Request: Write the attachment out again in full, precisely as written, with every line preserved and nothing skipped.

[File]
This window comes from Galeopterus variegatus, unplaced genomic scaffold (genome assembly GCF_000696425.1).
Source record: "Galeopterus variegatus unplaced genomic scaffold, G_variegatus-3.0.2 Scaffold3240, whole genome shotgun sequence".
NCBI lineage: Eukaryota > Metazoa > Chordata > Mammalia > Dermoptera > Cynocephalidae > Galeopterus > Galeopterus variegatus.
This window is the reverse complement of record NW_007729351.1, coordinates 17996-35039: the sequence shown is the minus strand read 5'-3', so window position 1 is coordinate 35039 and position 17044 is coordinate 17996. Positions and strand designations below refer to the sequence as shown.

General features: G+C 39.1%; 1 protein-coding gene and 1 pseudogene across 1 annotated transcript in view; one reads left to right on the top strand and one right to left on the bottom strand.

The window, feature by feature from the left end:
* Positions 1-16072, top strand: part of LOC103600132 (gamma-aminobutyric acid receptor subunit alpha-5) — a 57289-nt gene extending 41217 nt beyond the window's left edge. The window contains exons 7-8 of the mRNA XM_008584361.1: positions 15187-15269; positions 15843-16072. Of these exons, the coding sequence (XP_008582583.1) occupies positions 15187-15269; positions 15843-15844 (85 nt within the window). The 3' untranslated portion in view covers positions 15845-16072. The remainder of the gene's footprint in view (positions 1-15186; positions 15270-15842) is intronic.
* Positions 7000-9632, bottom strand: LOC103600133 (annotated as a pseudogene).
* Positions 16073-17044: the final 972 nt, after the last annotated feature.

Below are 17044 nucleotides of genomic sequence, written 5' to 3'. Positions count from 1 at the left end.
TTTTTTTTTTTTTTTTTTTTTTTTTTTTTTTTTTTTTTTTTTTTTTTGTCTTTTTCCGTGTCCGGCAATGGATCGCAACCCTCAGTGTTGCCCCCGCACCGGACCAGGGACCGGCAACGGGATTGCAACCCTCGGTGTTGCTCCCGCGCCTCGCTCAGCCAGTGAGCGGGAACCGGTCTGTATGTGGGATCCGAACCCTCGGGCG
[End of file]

This window comes from Galeopterus variegatus, unplaced genomic scaffold (genome assembly GCF_000696425.1).
Source record: "Galeopterus variegatus unplaced genomic scaffold, G_variegatus-3.0.2 Scaffold3240, whole genome shotgun sequence".
NCBI lineage: Eukaryota > Metazoa > Chordata > Mammalia > Dermoptera > Cynocephalidae > Galeopterus > Galeopterus variegatus.
This window is the reverse complement of record NW_007729351.1, coordinates 17996-35039: the sequence shown is the minus strand read 5'-3', so window position 1 is coordinate 35039 and position 17044 is coordinate 17996. Positions and strand designations below refer to the sequence as shown.

General features: G+C 39.1%; 1 protein-coding gene and 1 pseudogene across 1 annotated transcript in view; one reads left to right on the top strand and one right to left on the bottom strand.

The window, feature by feature from the left end:
* Positions 1-16072, top strand: part of LOC103600132 (gamma-aminobutyric acid receptor subunit alpha-5) — a 57289-nt gene extending 41217 nt beyond the window's left edge. The window contains exons 7-8 of the mRNA XM_008584361.1: positions 15187-15269; positions 15843-16072. Of these exons, the coding sequence (XP_008582583.1) occupies positions 15187-15269; positions 15843-15844 (85 nt within the window). The 3' untranslated portion in view covers positions 15845-16072. The remainder of the gene's footprint in view (positions 1-15186; positions 15270-15842) is intronic.
* Positions 7000-9632, bottom strand: LOC103600133 (annotated as a pseudogene).
* Positions 16073-17044: the final 972 nt, after the last annotated feature.

Below are 17044 nucleotides of genomic sequence, written 5' to 3'. Positions count from 1 at the left end.
TTTTTTTTTTTTTTTTTTTTTTTTTTTTTTTTTTTTTTTTTTTTTTTGTCTTTTTCCGTGTCCGGCAATGGATCGCAACCCTCAGTGTTGCCCCCGCACCGGACCAGGGACCGGCAACGGGATTGCAACCCTCGGTGTTGCTCCCGCGCCTCGCTCAGCCAGTGAGCGGGAACCGGTCTGTATGTGGGATCCGAACCCTCGGGCG